No one can tell a cat owner how to manage the end of a cat’s life. Ten years is a long time to be with an animal, and some cat owners nearly double that. Cats and cat owners become attached, and it is natural to be reluctant to let go.
An older cat will tell you when it is nearing the end of its life in a number of ways. Your older cat may lose his appetite and stop drinking. Sometimes this is because the energy needed to eat and drink is just too much to spare.
Your older cat can become quickly dehydrated when this happens, so a trip to the vet is in order. Older cats also may stop grooming themselves and begin to look emaciated and unkempt. Sometimes they develop an odor.
When a cat is close to death, it will sometimes hide. Other cats become unusually clingy and refuse to leave your side. Your cat may feel noticeably cooler, including his paws and ears.
No one wants to see a beloved pet die, and it’s natural to want to prolong your cat’s life, but as your older cat becomes frailer and more susceptible to illness and pain, it’s good to have a conversation with your vet about humane end-of-life interventions.
Sometimes an older cat’s life can be prolonged with medication, but at some point, the issue becomes quality of life. Is your older cat really enjoying the extra days, or are you having trouble letting go? Every person, every cat, experiences this time differently. As your cat begins to give signals that the end is close, talk to your vet and trust your instincts.
How to Give Your Cat a Long, Healthy Life
No pet lives forever, but you can significantly impact the quality and length of your cat’s life by taking some simple steps and following through on routine maintenance. Here are a few of the best ways to give your cat a long life:
Keep Vet Visits Regular
Make sure you take your cat to the vet for vaccinations and neutering, and keep up a regular schedule, even if only once or twice per year.
Free feeding can result in overfeeding. Follow the directions on the food the vet recommends and go easy on treats. Obese cats live shorter lives.
Keep the Indoor Environment Interesting
Cats can be perfectly happy indoors and live up to five times longer than outdoor cats, but they do appreciate toys, cat towers, and soft perches by windows and warm beds to rest on.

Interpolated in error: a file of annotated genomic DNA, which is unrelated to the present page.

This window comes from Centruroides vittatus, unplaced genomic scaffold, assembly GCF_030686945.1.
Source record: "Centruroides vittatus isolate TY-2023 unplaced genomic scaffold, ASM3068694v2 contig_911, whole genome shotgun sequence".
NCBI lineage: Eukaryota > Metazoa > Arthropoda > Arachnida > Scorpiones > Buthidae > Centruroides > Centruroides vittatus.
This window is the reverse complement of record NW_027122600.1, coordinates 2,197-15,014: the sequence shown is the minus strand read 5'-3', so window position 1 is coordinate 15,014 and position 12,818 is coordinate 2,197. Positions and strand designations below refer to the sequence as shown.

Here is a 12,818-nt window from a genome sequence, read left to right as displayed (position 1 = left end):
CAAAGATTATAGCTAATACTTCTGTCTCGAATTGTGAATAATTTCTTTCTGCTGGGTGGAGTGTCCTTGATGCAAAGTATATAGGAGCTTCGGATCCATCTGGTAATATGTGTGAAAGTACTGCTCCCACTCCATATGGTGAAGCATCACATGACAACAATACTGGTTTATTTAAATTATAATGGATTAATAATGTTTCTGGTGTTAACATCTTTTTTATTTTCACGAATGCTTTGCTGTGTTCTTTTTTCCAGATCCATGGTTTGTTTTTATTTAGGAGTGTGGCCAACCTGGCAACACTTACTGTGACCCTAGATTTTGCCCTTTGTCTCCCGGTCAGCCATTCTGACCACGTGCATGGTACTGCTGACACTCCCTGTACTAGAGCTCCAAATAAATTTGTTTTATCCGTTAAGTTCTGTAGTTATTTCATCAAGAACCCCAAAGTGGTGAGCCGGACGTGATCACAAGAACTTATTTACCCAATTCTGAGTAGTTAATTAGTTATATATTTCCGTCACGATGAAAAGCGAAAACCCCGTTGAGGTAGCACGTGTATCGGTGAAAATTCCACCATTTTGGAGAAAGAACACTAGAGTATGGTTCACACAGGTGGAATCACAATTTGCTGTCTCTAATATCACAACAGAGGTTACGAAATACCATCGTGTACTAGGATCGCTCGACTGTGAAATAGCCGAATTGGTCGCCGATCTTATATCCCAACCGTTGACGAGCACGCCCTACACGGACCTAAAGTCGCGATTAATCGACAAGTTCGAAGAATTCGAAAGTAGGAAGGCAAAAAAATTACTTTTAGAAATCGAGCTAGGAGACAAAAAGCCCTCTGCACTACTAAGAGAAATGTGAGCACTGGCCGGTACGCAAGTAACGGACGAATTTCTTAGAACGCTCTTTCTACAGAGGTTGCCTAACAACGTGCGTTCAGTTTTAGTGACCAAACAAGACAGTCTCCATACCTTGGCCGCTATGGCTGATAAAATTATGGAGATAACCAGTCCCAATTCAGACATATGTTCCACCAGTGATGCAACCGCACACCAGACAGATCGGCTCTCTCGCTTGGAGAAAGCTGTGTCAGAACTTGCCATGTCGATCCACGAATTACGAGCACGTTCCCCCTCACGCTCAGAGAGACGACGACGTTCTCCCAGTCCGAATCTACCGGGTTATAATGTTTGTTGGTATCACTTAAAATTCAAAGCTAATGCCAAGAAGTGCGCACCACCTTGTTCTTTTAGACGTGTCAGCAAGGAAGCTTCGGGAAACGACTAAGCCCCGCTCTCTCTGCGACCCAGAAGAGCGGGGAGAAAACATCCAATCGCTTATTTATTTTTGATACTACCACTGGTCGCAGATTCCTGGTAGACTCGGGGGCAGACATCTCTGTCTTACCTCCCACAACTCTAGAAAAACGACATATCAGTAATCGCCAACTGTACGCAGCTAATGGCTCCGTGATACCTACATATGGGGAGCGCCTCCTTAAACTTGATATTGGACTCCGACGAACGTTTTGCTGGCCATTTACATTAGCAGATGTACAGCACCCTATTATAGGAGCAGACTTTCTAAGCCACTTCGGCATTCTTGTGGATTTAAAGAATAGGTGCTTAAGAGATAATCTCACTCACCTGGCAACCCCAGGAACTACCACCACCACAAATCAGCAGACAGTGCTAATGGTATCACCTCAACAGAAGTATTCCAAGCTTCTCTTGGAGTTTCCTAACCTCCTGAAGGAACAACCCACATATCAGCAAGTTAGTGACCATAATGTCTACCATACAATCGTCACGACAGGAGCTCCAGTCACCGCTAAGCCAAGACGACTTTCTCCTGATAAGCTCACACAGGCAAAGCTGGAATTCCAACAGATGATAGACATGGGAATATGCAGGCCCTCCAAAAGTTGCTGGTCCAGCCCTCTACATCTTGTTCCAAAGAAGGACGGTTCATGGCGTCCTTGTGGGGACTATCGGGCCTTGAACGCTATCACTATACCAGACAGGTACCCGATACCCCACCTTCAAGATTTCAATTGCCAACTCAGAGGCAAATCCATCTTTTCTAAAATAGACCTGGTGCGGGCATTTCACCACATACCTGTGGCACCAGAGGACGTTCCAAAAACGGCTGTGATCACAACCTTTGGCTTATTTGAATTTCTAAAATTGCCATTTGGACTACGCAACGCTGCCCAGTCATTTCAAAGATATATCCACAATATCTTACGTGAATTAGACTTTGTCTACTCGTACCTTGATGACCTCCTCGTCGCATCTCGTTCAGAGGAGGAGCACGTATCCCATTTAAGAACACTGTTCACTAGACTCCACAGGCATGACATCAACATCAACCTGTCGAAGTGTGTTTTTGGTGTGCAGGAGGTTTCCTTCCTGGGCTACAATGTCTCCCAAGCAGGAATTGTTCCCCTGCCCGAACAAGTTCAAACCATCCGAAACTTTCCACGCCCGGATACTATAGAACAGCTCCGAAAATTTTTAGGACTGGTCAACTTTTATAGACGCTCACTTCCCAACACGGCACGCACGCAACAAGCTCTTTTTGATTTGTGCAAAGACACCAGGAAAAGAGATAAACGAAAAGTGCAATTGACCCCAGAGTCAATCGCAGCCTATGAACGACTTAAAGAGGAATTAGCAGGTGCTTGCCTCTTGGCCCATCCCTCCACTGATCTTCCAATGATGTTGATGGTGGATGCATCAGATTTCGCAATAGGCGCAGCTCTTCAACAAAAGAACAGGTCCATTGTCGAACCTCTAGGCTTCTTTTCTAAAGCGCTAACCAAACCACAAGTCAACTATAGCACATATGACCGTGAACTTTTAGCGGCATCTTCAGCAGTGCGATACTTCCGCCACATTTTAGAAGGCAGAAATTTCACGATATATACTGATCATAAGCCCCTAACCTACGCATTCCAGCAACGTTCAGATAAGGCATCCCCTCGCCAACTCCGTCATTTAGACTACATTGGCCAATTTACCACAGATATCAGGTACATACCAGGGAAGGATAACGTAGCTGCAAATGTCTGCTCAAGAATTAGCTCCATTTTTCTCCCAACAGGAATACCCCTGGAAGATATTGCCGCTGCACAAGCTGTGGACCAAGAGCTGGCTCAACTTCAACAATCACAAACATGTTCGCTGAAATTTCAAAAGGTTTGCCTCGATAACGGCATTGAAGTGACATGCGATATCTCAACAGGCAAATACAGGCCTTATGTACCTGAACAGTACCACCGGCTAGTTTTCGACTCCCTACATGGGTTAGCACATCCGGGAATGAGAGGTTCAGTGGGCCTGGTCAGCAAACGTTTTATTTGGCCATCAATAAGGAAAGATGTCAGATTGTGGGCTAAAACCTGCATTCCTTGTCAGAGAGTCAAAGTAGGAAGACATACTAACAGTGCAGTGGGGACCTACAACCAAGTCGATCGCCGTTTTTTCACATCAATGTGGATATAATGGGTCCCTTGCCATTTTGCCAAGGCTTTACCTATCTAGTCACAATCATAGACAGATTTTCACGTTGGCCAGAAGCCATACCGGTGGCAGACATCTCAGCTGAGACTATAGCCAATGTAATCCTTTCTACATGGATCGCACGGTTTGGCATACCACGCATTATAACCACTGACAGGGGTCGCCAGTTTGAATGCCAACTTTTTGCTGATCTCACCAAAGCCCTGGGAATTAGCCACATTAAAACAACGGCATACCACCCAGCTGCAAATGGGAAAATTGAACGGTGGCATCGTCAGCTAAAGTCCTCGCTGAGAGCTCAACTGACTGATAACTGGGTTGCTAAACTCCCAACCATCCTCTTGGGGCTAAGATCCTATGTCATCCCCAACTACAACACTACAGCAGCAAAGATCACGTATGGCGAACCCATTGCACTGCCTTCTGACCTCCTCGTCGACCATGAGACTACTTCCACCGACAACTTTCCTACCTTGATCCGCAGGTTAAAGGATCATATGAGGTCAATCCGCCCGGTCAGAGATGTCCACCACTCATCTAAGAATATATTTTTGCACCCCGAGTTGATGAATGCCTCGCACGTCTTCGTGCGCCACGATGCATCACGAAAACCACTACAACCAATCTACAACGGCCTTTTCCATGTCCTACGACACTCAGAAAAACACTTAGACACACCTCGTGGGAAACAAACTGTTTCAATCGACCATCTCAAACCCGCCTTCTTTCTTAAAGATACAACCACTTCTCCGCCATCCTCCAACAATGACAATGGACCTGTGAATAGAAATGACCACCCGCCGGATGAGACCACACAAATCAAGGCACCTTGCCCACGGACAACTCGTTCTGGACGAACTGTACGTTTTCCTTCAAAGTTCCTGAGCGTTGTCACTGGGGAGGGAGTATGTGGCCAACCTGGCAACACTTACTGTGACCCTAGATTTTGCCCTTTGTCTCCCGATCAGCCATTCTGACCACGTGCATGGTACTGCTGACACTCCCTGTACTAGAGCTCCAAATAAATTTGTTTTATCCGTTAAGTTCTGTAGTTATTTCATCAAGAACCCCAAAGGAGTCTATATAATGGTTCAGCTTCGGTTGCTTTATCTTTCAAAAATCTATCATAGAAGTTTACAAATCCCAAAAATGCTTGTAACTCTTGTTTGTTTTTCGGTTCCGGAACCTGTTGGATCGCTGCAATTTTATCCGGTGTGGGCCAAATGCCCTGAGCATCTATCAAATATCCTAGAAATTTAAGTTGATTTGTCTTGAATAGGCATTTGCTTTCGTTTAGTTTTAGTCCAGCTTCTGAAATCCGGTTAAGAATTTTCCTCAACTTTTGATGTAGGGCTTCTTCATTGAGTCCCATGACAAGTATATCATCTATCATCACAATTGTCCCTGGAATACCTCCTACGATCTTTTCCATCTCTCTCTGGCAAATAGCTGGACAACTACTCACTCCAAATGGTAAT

Change the Litter Box Often
Litter boxes should be changed at least once per week and scooped daily. A clean litter box protects cats from urinary tract infections and protects furniture and carpets from outside-the-box urination. Sometimes make cats need a change in food as they age to prevent urinary infections, so have your cat checked the minute he or she shows signs of litter box trouble.
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Brush and Groom
Cats keep themselves clean, but as a cat ages it often appreciates a little help. Regular brushing also helps prevent hairballs, and some cats simply adore being brushed.
When your cat is ill or needs some help, it will let you know by crying, hiding, avoiding food and water, or urinating outside its box. When these signs appear, call the vet and get the cat checked out. Often the solution is a simple one.
Owning a pet is a huge responsibility. Many people seem to have a casual attitude toward cats and their reputed ‘nine lives’, but cats are intelligent, sensitive creatures that appreciate being treated well.
Cats that receive almost no care and are let outside for most the day will not enjoy long lives. Often they are taken by coyotes, run over by cars, or torn up badly in fights with feral males. Cats that spend their days outside also hunt mice and birds and catch diseases from both.
Cats that live inside and become friends with their owners can live well past twenty years, although the average is twelve to sixteen. Far from being antisocial, cats need their owners and develop unique and subtle ways of showing affection for them. Cats can and do live perfectly happy lives without ever venturing outside.
Understanding these differences and making an informed choice before bringing your cat or kitten home will decide which kind of life your cat enjoys: a short, intense life, or a leisurely long life.
Product data was last updated on 2020-04-08.